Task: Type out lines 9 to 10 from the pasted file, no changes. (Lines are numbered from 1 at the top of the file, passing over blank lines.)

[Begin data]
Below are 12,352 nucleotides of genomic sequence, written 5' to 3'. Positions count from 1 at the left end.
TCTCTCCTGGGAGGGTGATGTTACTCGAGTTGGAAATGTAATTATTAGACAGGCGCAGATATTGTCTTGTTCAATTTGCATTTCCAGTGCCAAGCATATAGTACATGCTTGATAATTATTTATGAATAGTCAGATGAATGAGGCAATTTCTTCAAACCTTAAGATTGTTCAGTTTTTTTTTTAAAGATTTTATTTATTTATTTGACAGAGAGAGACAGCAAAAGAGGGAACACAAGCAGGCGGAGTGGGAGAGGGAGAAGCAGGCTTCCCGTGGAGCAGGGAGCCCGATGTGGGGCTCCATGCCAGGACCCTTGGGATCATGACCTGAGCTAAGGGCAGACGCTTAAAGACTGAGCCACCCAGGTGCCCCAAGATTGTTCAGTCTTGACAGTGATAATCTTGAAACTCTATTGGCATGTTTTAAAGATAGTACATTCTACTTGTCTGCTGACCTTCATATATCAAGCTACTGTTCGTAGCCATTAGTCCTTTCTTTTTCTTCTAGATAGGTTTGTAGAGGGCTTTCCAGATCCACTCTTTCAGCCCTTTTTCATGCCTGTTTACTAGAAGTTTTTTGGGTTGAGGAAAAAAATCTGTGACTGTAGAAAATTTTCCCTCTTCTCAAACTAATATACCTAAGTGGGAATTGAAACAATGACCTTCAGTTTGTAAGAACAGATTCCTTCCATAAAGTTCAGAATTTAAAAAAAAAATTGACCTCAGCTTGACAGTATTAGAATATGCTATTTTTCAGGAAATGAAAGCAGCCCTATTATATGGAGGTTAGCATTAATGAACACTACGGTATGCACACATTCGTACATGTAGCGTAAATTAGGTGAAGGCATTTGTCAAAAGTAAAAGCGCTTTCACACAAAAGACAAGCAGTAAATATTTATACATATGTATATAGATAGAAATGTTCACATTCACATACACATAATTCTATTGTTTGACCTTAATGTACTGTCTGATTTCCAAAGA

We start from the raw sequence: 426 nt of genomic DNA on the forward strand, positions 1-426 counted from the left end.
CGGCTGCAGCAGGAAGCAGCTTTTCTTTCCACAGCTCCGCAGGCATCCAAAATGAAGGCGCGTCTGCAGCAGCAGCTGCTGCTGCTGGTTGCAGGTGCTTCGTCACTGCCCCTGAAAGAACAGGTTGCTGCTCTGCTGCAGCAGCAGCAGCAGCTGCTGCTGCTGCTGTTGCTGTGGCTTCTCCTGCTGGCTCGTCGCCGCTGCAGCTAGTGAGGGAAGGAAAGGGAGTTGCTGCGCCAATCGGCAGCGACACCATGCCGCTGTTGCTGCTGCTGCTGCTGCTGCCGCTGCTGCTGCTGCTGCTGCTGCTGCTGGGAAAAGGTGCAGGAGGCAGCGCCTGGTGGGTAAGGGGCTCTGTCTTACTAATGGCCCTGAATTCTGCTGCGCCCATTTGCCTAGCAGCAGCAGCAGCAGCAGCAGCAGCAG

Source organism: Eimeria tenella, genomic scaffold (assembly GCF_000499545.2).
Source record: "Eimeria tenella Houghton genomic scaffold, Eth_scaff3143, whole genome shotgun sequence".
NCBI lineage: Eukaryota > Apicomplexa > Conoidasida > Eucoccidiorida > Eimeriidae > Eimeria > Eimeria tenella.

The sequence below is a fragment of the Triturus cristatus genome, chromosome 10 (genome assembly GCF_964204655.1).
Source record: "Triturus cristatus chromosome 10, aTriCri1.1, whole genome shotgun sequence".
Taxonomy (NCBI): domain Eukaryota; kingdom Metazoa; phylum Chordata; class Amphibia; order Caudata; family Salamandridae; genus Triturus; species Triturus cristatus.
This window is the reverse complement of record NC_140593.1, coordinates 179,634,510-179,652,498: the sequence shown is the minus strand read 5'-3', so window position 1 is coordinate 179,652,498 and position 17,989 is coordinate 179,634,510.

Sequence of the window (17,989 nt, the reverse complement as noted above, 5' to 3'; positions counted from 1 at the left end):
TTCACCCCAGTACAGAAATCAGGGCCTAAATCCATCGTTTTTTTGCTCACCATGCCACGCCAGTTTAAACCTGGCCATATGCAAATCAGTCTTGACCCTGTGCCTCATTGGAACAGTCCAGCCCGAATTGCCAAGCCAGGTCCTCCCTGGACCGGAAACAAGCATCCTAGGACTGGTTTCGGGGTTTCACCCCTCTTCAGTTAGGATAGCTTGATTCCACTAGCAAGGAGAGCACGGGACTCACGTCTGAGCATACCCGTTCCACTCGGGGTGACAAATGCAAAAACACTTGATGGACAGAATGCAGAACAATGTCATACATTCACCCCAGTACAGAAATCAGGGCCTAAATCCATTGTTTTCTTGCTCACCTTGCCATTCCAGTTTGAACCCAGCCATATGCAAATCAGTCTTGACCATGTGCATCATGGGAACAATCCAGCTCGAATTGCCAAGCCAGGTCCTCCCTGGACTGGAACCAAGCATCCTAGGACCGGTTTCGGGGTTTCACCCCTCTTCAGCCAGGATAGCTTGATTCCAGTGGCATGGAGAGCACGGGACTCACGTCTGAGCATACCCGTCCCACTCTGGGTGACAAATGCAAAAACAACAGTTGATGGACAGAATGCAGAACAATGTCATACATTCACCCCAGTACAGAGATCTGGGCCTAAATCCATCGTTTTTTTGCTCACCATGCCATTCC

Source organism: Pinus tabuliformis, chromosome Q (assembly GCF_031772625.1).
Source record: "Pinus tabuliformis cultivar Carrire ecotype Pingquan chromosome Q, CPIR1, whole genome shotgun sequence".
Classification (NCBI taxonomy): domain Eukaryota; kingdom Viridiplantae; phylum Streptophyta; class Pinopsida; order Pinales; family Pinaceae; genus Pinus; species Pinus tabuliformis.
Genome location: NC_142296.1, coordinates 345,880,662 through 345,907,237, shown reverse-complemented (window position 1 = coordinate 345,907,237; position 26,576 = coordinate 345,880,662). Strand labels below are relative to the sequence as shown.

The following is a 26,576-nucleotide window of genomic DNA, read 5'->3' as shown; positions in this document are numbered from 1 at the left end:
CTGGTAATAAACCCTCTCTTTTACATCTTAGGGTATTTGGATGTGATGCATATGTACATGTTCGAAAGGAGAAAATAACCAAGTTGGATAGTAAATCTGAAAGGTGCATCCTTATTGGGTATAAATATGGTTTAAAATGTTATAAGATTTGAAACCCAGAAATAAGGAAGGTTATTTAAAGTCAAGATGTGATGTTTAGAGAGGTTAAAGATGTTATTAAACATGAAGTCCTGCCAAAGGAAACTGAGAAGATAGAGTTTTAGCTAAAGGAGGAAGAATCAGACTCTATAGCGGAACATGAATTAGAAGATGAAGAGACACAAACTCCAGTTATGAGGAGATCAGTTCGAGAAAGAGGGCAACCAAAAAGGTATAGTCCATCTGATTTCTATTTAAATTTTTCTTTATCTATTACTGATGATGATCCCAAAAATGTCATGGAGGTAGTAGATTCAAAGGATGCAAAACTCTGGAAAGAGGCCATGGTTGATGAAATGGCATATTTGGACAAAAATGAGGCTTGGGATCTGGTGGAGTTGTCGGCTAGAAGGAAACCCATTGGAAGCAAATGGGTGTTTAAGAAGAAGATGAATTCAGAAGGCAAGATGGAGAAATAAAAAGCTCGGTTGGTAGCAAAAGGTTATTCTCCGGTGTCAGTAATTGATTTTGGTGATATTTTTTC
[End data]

Source record: "Triturus cristatus chromosome 10, aTriCri1.1, whole genome shotgun sequence".
Taxonomy (NCBI): domain Eukaryota; kingdom Metazoa; phylum Chordata; class Amphibia; order Caudata; family Salamandridae; genus Triturus; species Triturus cristatus.